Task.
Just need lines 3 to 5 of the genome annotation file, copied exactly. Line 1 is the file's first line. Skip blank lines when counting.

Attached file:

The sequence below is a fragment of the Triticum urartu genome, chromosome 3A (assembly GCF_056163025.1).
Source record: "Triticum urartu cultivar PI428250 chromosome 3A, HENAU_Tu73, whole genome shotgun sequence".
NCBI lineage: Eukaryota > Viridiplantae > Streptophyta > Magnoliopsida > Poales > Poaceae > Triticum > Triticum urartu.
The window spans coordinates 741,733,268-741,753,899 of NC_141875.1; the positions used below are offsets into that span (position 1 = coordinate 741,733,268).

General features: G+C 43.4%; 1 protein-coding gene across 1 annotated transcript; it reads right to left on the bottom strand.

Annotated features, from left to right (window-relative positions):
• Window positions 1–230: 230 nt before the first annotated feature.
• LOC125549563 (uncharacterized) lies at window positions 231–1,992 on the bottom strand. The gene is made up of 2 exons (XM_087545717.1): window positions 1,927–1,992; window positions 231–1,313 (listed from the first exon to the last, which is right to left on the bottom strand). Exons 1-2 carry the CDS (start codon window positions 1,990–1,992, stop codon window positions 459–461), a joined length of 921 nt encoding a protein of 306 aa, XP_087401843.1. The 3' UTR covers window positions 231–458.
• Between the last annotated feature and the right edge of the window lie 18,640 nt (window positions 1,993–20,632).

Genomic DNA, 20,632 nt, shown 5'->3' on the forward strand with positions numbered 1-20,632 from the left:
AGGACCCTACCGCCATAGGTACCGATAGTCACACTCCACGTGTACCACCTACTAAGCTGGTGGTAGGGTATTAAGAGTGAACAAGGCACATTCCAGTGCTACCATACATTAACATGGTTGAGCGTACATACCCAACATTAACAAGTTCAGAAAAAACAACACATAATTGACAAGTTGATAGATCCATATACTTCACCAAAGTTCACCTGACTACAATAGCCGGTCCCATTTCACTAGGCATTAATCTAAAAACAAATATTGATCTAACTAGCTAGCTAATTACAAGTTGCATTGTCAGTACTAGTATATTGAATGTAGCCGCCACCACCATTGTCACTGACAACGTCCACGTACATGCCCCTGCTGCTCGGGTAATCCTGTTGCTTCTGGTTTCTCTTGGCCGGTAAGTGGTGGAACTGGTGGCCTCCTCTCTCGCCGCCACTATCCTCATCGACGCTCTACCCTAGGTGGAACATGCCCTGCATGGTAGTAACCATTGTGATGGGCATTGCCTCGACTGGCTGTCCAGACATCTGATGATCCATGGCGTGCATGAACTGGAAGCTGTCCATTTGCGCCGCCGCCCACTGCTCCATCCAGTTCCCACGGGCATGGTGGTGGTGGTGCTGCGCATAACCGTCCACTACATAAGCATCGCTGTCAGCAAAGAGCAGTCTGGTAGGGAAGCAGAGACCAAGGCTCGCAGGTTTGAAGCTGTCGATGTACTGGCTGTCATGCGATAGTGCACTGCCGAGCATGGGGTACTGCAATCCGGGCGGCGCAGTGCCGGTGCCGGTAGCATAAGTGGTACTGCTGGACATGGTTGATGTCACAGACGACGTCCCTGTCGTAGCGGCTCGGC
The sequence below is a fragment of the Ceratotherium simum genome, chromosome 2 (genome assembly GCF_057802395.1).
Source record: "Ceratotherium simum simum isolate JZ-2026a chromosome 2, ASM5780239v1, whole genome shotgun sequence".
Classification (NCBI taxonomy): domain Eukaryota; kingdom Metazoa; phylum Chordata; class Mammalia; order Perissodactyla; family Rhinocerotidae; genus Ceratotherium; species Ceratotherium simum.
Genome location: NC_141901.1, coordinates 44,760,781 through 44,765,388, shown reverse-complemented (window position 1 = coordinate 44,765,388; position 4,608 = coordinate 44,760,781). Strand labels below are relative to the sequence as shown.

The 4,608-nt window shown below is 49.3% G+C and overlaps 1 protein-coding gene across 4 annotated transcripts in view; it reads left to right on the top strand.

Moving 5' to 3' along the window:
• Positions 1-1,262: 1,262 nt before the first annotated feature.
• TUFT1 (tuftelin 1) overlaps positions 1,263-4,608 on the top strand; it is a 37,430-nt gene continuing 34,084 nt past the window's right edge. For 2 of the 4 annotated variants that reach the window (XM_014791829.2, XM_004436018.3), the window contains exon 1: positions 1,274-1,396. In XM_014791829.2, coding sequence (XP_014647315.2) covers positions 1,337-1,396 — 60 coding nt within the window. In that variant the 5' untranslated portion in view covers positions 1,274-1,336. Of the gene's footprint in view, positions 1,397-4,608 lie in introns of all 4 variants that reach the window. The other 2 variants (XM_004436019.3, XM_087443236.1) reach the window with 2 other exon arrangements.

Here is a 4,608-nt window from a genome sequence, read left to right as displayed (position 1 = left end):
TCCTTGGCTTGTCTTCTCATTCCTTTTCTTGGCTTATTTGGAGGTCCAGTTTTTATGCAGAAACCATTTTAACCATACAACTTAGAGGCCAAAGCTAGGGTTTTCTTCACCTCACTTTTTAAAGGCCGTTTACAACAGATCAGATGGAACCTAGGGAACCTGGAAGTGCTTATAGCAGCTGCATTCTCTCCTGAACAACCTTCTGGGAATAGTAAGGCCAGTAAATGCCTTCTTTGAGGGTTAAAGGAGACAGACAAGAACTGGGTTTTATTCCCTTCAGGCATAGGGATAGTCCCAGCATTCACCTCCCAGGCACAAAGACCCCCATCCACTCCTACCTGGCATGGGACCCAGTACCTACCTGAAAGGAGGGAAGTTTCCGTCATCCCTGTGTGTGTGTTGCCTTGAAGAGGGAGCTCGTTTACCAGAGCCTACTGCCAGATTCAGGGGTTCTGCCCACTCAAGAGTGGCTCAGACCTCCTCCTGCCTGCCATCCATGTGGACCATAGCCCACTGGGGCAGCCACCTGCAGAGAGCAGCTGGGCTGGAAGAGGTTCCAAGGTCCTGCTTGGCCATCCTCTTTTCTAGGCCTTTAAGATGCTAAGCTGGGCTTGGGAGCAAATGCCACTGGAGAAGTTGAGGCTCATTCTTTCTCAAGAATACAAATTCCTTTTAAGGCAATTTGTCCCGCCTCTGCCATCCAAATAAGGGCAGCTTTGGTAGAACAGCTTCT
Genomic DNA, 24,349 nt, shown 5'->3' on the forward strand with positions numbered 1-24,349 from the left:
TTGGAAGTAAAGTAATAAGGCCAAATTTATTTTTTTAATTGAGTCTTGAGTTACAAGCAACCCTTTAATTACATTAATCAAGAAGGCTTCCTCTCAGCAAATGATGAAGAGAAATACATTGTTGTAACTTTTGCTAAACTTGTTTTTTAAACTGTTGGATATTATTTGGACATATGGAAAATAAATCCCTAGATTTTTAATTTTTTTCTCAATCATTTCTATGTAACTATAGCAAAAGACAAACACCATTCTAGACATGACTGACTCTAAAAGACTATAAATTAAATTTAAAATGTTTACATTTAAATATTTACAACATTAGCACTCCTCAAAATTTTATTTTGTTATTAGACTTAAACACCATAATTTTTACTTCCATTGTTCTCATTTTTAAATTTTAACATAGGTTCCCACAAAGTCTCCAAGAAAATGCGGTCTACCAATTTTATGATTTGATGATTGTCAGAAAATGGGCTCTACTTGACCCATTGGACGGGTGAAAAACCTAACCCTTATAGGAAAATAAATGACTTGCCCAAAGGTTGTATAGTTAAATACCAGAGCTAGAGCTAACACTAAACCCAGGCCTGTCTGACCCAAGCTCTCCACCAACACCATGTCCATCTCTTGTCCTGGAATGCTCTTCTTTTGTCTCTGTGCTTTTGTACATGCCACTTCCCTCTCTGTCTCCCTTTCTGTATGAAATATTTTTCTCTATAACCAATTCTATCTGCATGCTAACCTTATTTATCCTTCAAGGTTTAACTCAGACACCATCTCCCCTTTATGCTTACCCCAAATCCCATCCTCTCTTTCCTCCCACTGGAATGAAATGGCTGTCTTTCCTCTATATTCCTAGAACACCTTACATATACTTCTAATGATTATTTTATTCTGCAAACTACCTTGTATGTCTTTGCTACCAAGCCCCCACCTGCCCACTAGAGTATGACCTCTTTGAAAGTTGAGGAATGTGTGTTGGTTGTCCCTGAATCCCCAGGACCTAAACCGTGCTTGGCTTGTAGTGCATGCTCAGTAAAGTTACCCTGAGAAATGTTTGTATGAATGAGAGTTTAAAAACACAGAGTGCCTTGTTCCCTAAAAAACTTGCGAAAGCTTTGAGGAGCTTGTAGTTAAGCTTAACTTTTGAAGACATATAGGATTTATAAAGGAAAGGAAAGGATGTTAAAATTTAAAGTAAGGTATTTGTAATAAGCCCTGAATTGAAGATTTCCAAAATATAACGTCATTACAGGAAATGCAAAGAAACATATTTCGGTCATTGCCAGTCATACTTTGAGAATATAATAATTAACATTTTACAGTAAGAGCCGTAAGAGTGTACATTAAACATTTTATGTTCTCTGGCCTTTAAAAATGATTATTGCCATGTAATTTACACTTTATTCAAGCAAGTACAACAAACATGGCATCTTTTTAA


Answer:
NCBI lineage: Eukaryota > Viridiplantae > Streptophyta > Magnoliopsida > Poales > Poaceae > Triticum > Triticum urartu.
The window spans coordinates 741,733,268-741,753,899 of NC_141875.1; the positions used below are offsets into that span (position 1 = coordinate 741,733,268).

General features: G+C 43.4%; 1 protein-coding gene across 1 annotated transcript; it reads right to left on the bottom strand.